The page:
Jeremy Sprinkle was initially seen as a blocking tight end, and that's primarily how the Redskins used him during his first two NFL seasons. In a combined 27 games, Sprinkle caught seven passes for 54 yards and two touchdowns.
However, injuries have thrust Sprinkle into a bigger role to start the 2019 campaign. Starting tight end Jordan Reed has been sidelined since suffering a concussion in the third preseason game Aug. 22, and there's no timetable for his return. Vernon Davis replaced Reed as the No. 1 tight end and performed well in his absence, catching 10 passes for 123 yards and a score in three games. But after a Week 4 loss to the New York Giants, Davis entered concussion protocol and missed practice all week.
With Reed and Davis both ruled out for Week 5 against New England, Sprinkle will serve as the Redskins' No. 1 tight end for the first time in his career Sunday. It’s an opportunity he’s patiently waited for and one he expects to take full advantage of.
“It’s definitely exciting,” Sprinkle said Friday. “You work so hard to get here, and obviously you want to start, so even though it is through the injuries, you always want to get your opportunities to go out there and shine."
Through four weeks, Sprinkle has been much more involved in the passing game since coming to Washington. He’s already caught as many passes (five) as he had all of last season, and his 58 receiving yards are more than his first two seasons combined. He'll have plenty of chances to add to these totals Sunday.
Sprinkle has played 35.6% of the team's snaps this season, but that number could double if the Redskins use him as their primary tight end against the Patriots. Davis, who assumed that role to start the year, has played 75.5% of the team's snaps so far in 2019.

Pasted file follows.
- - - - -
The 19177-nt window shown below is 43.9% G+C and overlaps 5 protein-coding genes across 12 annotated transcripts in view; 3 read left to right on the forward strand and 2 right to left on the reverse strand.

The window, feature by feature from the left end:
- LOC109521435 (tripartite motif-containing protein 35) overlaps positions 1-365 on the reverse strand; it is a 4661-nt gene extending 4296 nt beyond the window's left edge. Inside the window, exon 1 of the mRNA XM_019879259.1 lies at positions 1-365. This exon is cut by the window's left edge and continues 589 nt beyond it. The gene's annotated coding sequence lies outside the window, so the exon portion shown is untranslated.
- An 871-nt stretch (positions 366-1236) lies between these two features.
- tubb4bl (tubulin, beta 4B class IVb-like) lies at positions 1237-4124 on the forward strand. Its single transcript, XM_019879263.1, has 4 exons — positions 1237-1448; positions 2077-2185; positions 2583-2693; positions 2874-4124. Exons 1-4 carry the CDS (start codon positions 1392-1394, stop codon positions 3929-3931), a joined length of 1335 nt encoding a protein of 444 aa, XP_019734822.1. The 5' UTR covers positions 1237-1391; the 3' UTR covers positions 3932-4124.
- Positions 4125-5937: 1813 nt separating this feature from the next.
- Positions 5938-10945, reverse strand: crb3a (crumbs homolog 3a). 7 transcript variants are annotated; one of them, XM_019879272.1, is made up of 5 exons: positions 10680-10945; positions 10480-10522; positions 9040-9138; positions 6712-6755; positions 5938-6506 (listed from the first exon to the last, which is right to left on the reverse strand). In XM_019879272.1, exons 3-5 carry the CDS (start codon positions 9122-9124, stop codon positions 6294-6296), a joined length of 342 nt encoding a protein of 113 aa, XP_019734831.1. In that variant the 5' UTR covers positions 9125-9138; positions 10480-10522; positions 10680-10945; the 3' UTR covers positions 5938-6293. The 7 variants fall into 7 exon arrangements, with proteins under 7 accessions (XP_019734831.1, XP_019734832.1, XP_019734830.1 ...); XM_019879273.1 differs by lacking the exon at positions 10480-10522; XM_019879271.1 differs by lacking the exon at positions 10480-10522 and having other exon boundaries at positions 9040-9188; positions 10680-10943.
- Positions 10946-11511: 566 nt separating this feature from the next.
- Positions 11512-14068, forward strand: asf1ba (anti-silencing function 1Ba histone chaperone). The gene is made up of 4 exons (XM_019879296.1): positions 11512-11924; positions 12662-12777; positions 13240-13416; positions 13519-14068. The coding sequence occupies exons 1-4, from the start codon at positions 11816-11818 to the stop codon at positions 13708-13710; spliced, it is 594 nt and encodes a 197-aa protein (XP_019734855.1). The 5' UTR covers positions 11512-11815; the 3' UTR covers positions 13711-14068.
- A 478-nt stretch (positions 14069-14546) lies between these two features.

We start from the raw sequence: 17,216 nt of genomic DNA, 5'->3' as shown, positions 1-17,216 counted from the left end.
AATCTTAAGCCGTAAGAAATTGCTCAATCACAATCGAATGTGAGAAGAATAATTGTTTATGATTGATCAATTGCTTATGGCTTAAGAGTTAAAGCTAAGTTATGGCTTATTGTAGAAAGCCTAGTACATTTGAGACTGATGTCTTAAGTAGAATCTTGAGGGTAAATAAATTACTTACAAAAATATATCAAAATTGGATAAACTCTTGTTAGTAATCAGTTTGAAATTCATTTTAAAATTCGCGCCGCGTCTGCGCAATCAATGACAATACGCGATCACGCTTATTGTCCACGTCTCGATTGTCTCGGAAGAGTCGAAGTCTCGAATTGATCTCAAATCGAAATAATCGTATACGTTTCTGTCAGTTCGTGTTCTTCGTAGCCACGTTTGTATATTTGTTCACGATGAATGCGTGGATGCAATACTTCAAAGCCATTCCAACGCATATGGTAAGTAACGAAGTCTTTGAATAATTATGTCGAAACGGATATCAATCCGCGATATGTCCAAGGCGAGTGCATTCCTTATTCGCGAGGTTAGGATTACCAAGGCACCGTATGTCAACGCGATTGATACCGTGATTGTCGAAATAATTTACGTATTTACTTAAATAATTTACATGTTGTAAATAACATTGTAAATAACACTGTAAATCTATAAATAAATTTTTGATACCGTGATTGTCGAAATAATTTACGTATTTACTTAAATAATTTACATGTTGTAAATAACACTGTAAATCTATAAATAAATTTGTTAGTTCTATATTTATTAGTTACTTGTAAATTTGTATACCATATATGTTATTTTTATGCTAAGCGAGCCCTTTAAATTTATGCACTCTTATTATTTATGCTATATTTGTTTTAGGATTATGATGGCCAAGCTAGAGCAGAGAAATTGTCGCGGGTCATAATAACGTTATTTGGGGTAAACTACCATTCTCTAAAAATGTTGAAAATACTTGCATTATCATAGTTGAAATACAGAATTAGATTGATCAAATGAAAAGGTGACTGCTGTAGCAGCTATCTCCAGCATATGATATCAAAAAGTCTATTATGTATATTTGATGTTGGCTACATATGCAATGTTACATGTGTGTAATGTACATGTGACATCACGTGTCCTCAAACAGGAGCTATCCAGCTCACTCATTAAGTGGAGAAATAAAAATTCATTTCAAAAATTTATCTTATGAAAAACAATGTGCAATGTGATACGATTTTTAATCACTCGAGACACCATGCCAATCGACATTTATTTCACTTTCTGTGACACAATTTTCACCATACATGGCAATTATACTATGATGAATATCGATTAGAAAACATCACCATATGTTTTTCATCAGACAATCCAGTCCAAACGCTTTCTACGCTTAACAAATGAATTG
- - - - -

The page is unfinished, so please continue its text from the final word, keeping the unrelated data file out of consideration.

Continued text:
“We’ll have to adjust a little bit, but Sprinkle has been playing a lot of football and he can slide right in there,” head coach Jay Gruden said Monday. “Obviously, [tight end Jerome] Cunningham we got last week -- he’s picking it up -- so we still have a couple tight end sets and the one-tight end set, so we’re good to go.”
With the possibility of an increased workload, Sprinkle’s game preparation has been a little different this week. He’s been on the field more during third-down situations in practice, working on his releases against press coverage and maintaining leverage in other passing situations. And while he’s still absorbing the same information in positional meetings, he knows he’ll be responsible for executing a wider range of tasks against the Patriots.
“Just continuing to work on the details of everything and continue to get in the playbook and make sure I have all of the details cleaned up, certain routes [the other tight ends] had that I never had,” Sprinkle said. “I feel like throughout the week, I’ve done a good job showing them that I can step in and do a good job and fill that spot.”
A look back at some of the images in games between the Washington Redskins and New England Patriots.
On Sunday, Sprinkle will be looked upon to contribute for an offense that did not score a touchdown last week versus the New York Giants, who entered the matchup with the NFL’s worst passing defense. He’ll be catching passes from longtime Redskin Colt McCoy, who was named the Week 5 starter on Friday, and will hopefully be able to divert some attention away from wide receivers Paul Richardson and Trey Quinn. The Redskins are also hoping to have rookie Terry McLaurin back after missing the Giants’ game with a hamstring injury.
Sprinkle is up for the task. Since entering the league in 2017, he’s yearned to prove he’s more than a one-dimension tight end. He’s worked on getting off the line of scrimmage faster, gaining more separation in his routes and using his 6-foot-6 frame to his advantage. He’s also received plenty of tips from Reed and Davis, both of whom have been premier receivers throughout their careers.
Sunday will be Sprinkle’s latest chance to show what he’s learned.
“Just being able to be out there and not have the defenses see me out there and think, ‘Oh, they’re going to run or play action,’” Sprinkle said. “I feel like just being more balanced and being able to show my full game and being an all-around tight end.”